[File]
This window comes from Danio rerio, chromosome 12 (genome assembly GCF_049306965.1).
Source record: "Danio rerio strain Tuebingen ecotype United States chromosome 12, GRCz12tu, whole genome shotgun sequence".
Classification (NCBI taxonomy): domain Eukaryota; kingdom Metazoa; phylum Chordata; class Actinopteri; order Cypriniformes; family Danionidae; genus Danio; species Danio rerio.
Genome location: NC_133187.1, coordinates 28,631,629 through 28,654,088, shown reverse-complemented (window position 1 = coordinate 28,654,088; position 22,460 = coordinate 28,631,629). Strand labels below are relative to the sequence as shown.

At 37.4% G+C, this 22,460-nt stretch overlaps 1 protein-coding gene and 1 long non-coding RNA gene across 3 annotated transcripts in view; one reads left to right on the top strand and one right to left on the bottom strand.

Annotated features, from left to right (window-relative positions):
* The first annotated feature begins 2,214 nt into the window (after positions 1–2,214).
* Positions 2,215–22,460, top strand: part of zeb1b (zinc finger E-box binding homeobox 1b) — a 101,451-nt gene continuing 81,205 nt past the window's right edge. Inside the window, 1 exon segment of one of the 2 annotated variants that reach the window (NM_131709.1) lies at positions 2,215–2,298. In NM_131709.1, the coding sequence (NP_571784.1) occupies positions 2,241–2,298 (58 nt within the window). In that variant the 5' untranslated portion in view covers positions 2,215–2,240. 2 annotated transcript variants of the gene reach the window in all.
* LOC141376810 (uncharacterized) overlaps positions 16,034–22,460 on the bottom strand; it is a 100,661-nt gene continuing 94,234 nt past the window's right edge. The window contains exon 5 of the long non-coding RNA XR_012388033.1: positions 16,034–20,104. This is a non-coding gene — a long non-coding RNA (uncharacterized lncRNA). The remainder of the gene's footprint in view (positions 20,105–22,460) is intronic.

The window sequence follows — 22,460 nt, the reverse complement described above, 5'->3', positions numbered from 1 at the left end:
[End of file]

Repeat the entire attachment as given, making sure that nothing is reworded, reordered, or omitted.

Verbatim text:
This window comes from Danio rerio, chromosome 12 (genome assembly GCF_049306965.1).
Source record: "Danio rerio strain Tuebingen ecotype United States chromosome 12, GRCz12tu, whole genome shotgun sequence".
Classification (NCBI taxonomy): domain Eukaryota; kingdom Metazoa; phylum Chordata; class Actinopteri; order Cypriniformes; family Danionidae; genus Danio; species Danio rerio.
Genome location: NC_133187.1, coordinates 28,631,629 through 28,654,088, shown reverse-complemented (window position 1 = coordinate 28,654,088; position 22,460 = coordinate 28,631,629). Strand labels below are relative to the sequence as shown.

At 37.4% G+C, this 22,460-nt stretch overlaps 1 protein-coding gene and 1 long non-coding RNA gene across 3 annotated transcripts in view; one reads left to right on the top strand and one right to left on the bottom strand.

Annotated features, from left to right (window-relative positions):
* The first annotated feature begins 2,214 nt into the window (after positions 1–2,214).
* Positions 2,215–22,460, top strand: part of zeb1b (zinc finger E-box binding homeobox 1b) — a 101,451-nt gene continuing 81,205 nt past the window's right edge. Inside the window, 1 exon segment of one of the 2 annotated variants that reach the window (NM_131709.1) lies at positions 2,215–2,298. In NM_131709.1, the coding sequence (NP_571784.1) occupies positions 2,241–2,298 (58 nt within the window). In that variant the 5' untranslated portion in view covers positions 2,215–2,240. 2 annotated transcript variants of the gene reach the window in all.
* LOC141376810 (uncharacterized) overlaps positions 16,034–22,460 on the bottom strand; it is a 100,661-nt gene continuing 94,234 nt past the window's right edge. The window contains exon 5 of the long non-coding RNA XR_012388033.1: positions 16,034–20,104. This is a non-coding gene — a long non-coding RNA (uncharacterized lncRNA). The remainder of the gene's footprint in view (positions 20,105–22,460) is intronic.

The window sequence follows — 22,460 nt, the reverse complement described above, 5'->3', positions numbered from 1 at the left end: